Panic attacks consist of sudden and unexpected bouts of fear or anxiety about a given situation. Symptoms include rapid breathing, increased heart rate, chills, sweating, and stomach upset to name a few. They come on without warning, and can be caused by a specific circumstance, such as flying, or can be more generalized and unknown in origin. These triggers vary widely, as do the symptoms. A common thought of sufferers is that they are dying or having a heart attack, and many seek treatment thinking they are having an emergency medical issue. Initially, people do not understand what is going on, so in their minds they really are in crisis. Acknowledging you are having a panic attack is an important step in helping make them stop.

There are several treatments available to treat panic attacks, but most people who suffer are not aware of it, so they do not seek treatment. Behavioral therapy is geared to change or eliminate how one responds to an anxiety-producing situation. This therapy often tries to expose the sufferer to controlled stimulus in an attempt to teach them how to react. They expose the sufferer to real life situations and teach them how to respond. Cognitive therapies concentrate on the internal thought processes that bring about the unwanted behaviors. This method treats the dysfunctional thinking errors. A combination of these two therapies form what is known as cognitive behavioral therapy, as the name suggests. This is currently the preferred form of therapy to treat panic attacks, as it attempts to treat the reasons for certain behaviors and the behaviors themselves.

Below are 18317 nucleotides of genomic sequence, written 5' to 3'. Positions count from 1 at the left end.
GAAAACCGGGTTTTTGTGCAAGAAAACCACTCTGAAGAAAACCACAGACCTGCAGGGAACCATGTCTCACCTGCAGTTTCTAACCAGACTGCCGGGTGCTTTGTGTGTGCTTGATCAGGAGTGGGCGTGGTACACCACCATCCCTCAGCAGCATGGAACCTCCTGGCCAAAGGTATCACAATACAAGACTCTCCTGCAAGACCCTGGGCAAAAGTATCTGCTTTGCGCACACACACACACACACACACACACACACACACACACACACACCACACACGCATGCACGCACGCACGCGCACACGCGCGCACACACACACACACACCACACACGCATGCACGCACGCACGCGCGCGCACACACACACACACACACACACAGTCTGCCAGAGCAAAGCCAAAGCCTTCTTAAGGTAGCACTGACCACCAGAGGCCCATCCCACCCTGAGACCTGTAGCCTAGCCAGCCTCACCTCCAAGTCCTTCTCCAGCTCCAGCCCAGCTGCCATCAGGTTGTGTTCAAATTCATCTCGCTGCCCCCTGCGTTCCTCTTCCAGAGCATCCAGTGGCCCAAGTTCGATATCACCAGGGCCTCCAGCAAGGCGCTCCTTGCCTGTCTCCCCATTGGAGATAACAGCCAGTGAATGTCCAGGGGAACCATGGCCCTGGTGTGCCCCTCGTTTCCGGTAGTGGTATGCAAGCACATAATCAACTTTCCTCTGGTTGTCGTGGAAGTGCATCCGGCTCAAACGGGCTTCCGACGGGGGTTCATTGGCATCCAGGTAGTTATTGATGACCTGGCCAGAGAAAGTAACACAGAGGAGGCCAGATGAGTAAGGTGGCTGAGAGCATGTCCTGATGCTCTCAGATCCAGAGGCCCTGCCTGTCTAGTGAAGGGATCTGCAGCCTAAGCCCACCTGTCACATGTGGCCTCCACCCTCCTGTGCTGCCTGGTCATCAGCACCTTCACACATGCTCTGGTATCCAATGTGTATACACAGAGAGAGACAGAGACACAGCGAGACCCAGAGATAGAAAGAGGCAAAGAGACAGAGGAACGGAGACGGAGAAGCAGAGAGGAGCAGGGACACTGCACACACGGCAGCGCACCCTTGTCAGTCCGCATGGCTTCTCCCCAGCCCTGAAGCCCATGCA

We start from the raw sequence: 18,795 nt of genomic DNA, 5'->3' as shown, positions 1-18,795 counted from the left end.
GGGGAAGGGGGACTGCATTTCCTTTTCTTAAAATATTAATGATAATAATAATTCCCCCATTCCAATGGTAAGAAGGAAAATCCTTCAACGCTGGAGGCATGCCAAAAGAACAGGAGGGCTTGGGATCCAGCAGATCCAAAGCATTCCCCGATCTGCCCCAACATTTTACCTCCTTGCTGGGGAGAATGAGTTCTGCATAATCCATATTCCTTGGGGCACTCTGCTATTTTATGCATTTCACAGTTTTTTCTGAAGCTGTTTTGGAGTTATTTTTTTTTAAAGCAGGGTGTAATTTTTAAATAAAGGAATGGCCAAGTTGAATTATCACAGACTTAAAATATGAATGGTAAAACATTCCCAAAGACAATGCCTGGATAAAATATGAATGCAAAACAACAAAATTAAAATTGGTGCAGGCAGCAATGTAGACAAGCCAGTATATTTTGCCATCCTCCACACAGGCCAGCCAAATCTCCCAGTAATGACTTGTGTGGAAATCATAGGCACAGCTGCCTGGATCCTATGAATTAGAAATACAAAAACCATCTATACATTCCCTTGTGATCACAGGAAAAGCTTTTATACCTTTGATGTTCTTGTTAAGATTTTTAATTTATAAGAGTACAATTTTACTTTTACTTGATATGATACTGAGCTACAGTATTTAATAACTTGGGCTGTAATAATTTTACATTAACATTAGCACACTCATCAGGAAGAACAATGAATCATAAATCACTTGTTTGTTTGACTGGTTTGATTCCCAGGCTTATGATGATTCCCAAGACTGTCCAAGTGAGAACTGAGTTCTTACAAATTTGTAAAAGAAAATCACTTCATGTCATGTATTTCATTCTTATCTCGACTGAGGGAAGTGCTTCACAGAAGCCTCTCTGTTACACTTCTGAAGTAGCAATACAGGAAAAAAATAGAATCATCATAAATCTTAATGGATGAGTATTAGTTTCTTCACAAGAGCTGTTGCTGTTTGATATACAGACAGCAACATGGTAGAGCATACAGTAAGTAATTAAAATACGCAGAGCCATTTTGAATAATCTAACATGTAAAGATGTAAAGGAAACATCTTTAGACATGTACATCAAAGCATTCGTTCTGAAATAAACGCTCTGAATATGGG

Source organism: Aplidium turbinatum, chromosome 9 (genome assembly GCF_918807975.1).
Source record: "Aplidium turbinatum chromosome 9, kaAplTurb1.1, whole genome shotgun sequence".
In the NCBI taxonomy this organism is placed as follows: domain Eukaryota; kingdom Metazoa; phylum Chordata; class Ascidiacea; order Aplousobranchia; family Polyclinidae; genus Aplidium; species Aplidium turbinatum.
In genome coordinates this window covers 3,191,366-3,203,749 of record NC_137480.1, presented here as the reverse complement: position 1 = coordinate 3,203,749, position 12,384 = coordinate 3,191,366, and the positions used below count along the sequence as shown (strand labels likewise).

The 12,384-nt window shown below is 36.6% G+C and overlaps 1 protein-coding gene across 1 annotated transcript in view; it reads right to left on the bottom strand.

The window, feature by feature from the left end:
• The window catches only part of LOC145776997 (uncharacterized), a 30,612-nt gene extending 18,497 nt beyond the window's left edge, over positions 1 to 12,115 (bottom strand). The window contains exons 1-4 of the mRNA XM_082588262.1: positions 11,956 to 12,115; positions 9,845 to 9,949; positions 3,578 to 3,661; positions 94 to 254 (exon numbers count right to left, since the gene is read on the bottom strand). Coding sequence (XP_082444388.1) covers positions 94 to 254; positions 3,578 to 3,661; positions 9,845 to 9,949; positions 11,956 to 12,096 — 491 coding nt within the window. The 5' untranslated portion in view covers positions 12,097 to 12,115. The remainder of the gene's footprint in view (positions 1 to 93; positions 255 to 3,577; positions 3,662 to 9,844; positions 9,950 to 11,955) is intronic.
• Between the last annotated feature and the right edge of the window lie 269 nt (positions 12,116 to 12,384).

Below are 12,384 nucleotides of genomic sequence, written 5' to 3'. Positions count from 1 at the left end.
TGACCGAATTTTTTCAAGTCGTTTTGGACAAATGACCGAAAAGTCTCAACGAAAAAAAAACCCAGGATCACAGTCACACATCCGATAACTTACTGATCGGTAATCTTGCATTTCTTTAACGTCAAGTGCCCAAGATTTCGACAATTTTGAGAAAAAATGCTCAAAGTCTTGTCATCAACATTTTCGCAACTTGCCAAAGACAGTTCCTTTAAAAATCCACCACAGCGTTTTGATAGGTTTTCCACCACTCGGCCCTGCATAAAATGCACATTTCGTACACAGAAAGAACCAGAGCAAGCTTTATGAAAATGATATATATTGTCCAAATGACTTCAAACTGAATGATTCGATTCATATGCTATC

Panic Attacks Information

Medication is another form of treatment. There are dozens of drugs typically used to treat depression and anxiety which also work to help panic attacks. There are different classes of drugs that work differently within the body. SSRI’effect how the brain transmits electrical impulses, typically take a moderately long period of time to work, and need to be monitored and adjusted as needed. Another class of drugs, the benzodiazepines, treat anxiety more quickly, but there is concern over their use in the long term due to their addictive nature.

Panic attacks are a symptom or sub-type of an anxiety disorder.  Anxiety disorder is a term to describe a wide variety of conditions which result in abnormal fear or anxieties. Some studies indicate that up to 18% of Americans have some sort of anxiety disorder to one degree or another. Social anxiety disorder, obsessive compulsive disorder, phobias, and post-traumatic stress disorder are common examples of other anxiety disorders. Without proper treatment, people can suffer from them their entire lives, often times to the point of them being debilitating. Recognizing panic attacks, or any anxiety disorders, is a crucial step in getting treatment. Modern treatment methods are safe and effective, and are becoming more and more commonplace as our understanding of these conditions increases.